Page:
I kept a buy rating on United Technologies (NYSE:UTX) after a poor quarterly report in October. But it has been a disaster. Many likely have buyers' remorse in this bellwether tech and aerospace blue-chip name. It has made investors a fortune over the years. However, the stock is down heavily from that last piece, in large part due to the broader market weakness. We now have this name trading at $86. It is too soon to tell if the market has stabilized, but the stock has to be considered intriguing at 13 times earnings here. Is this an opportunity? Or is it disaster? Perhaps both? To better understand where the company is going we need to be familiar with its operations and how it's performing.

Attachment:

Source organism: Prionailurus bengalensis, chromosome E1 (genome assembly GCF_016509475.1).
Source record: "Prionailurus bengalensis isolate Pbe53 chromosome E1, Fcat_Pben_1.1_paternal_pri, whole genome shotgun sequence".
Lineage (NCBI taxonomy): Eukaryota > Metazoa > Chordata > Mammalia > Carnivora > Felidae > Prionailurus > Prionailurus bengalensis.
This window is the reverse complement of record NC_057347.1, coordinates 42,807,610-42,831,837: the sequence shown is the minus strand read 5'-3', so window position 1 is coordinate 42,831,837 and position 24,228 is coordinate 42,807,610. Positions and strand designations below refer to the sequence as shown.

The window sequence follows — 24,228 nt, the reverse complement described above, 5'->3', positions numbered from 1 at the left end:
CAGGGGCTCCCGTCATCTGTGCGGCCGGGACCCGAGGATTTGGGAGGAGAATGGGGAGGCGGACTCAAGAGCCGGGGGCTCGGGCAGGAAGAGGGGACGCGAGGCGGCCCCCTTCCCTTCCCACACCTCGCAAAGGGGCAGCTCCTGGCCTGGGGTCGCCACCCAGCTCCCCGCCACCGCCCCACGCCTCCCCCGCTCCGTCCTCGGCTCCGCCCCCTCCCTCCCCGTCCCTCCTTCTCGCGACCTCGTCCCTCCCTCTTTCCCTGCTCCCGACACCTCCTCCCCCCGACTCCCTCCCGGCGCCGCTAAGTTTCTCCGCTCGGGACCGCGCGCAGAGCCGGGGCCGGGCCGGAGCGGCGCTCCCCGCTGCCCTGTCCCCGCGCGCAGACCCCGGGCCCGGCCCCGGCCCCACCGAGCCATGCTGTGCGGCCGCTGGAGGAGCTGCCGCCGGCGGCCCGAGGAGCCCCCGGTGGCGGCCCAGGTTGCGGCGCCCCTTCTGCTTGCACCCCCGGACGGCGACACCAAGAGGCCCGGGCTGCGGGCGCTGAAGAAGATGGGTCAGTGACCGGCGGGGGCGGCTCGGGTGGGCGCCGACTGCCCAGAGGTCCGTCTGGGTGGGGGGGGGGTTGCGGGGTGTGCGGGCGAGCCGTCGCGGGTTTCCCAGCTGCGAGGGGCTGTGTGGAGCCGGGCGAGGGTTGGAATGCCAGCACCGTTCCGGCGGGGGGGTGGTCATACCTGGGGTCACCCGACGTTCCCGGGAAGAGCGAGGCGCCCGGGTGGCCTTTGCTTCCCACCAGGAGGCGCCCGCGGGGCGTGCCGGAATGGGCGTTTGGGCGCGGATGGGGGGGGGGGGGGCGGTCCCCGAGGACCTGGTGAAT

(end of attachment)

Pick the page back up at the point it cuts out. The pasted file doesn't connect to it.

For my readers who are being exposed to the name for the first time, the company provides technology products and services to the building systems and aerospace industries. It has various segments that operate to benefit different sectors and I gave a nice description of these to provide you with a fundamental understanding of what the company does in my coverage initiation article above. I invite you to review this piece if you are new to the name as this article follows up with new performance data. So just how effective has UTX been and is the stock worth buying with the present momentum? The stock was at multi-year lows earlier this summer and that was opportunity. But of course things have been atrocious here in 2016. Disastrous really. So is there still an opportunity here? Well, United Technologies reported fourth quarter earnings per share of $1.53 and net income attributable to common shareholders of $3.2 billion. These are down 8% and up 122% vs. the year-ago quarter. These earnings beat estimates by $0.01.